When Bahar Canca first came to London from her native Turkey to study film in the mid-’90s, she could never have imaged how music would change her life. Falling hard for the UK dance scene, she quickly progressed from playing at home to house parties and bars and soon had a residency at underground night Rude Not 2, which lasted an epic 10 years. At the same time, she was getting more and more addicted to the incredible vibe and energy of the psychedelic trance scene, initially leading to bookings at the alternative stage of festivals like Glade and Sonica. But this rising star couldn’t be kept away from the main stage for long and it was only a matter of time before she was playing the kind of psy trance that she loved to party to.
In true Bahar style she embarked on building a studio in her back garden, where her first tracks were started. Ten years on, her EP Spun Out has just bounced straight into the No. 2 psy trance releases slot on Beatport and she is now collaborating in the studio with some of her most favourite producers to create her forthcoming album, Bahar’s Magic Soup. With the album launch party looming in June and a series of gigs at some of London’s top events over the next few weeks including The Elixir of Life & Iono Records Sonica Gaia pre-party, Shattered Barriers and Dreamscapes, we finally managed to interview London’s psychedelic party princess…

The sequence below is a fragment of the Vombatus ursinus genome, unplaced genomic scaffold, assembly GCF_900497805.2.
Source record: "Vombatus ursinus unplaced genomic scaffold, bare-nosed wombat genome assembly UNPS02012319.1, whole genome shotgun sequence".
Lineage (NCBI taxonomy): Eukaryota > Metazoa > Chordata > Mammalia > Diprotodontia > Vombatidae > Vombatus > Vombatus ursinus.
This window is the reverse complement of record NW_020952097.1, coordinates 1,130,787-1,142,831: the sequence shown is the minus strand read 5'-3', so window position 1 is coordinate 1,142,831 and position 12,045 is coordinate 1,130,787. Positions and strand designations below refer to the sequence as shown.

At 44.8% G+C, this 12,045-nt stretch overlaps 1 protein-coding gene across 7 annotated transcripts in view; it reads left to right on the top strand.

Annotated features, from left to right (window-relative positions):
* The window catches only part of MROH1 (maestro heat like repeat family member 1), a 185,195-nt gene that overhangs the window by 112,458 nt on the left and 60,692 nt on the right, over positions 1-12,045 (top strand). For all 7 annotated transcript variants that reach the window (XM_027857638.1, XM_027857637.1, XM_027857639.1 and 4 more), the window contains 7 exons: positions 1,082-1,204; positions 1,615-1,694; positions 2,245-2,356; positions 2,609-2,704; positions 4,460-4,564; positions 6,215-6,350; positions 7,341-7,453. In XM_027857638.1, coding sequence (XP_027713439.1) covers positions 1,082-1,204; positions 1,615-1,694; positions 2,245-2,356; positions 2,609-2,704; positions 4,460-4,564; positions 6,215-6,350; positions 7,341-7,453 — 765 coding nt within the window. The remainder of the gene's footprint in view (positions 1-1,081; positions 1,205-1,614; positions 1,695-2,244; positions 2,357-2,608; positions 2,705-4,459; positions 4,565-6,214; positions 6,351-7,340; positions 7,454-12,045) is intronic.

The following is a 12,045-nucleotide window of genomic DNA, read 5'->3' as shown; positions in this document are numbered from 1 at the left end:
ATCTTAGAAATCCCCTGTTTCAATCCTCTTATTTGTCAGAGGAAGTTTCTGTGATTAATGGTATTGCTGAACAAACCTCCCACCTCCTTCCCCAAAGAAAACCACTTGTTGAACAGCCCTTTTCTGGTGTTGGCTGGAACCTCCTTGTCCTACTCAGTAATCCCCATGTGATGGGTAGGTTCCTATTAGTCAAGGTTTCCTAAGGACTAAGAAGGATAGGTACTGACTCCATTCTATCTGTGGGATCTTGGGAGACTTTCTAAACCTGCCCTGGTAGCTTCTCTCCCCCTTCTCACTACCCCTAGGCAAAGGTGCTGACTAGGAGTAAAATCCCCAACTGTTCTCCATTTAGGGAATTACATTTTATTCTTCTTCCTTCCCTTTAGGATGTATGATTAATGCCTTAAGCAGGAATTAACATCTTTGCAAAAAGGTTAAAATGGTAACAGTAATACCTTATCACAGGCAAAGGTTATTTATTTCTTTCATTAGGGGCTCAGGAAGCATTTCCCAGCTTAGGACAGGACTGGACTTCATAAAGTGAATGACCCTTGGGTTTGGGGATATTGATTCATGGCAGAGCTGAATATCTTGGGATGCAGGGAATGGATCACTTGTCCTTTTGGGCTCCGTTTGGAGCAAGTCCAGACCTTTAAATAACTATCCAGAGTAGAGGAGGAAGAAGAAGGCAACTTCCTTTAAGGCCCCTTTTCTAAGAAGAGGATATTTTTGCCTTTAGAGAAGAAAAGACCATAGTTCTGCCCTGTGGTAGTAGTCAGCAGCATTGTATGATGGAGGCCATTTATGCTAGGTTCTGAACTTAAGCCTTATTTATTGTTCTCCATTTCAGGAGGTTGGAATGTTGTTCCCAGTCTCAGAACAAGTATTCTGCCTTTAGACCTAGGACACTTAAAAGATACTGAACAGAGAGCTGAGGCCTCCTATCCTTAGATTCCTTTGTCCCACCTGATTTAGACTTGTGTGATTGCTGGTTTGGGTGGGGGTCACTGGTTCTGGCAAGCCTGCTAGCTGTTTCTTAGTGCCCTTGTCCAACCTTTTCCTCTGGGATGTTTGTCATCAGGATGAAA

Hi Bahar, thanks for taking the time out of your hectic schedule to answer some questions for your fans at HarderFaster!
You’ve been part of the London music scene for many years DJing and putting on events under the Sub Bubble moniker, but very few of us know how you first got into making music. Were you into music as a child growing up in your native Turkey or was it something that came to you when you moved to London? Please tell us a bit about what first inspired you to first begin DJing and producing music.
Music was always around. Half of my family are musicians and most are classical music professionals, working at the state Opera in Turkey… I’ve always been a passionate listener rather than a practitioner. My proper involvement with making music started in London while I was studying media at university. I was totally blown away by the richness of the UK music scene, especially underground dance music. My housemates were DJs and we had parties at our house almost every weekend. Once I start mixing vinyl at those parties I was totally hooked. Only a few weeks after I started DJing I was playing gigs at bars, weddings, house parties… I simply used any opportunity to perform to an audience.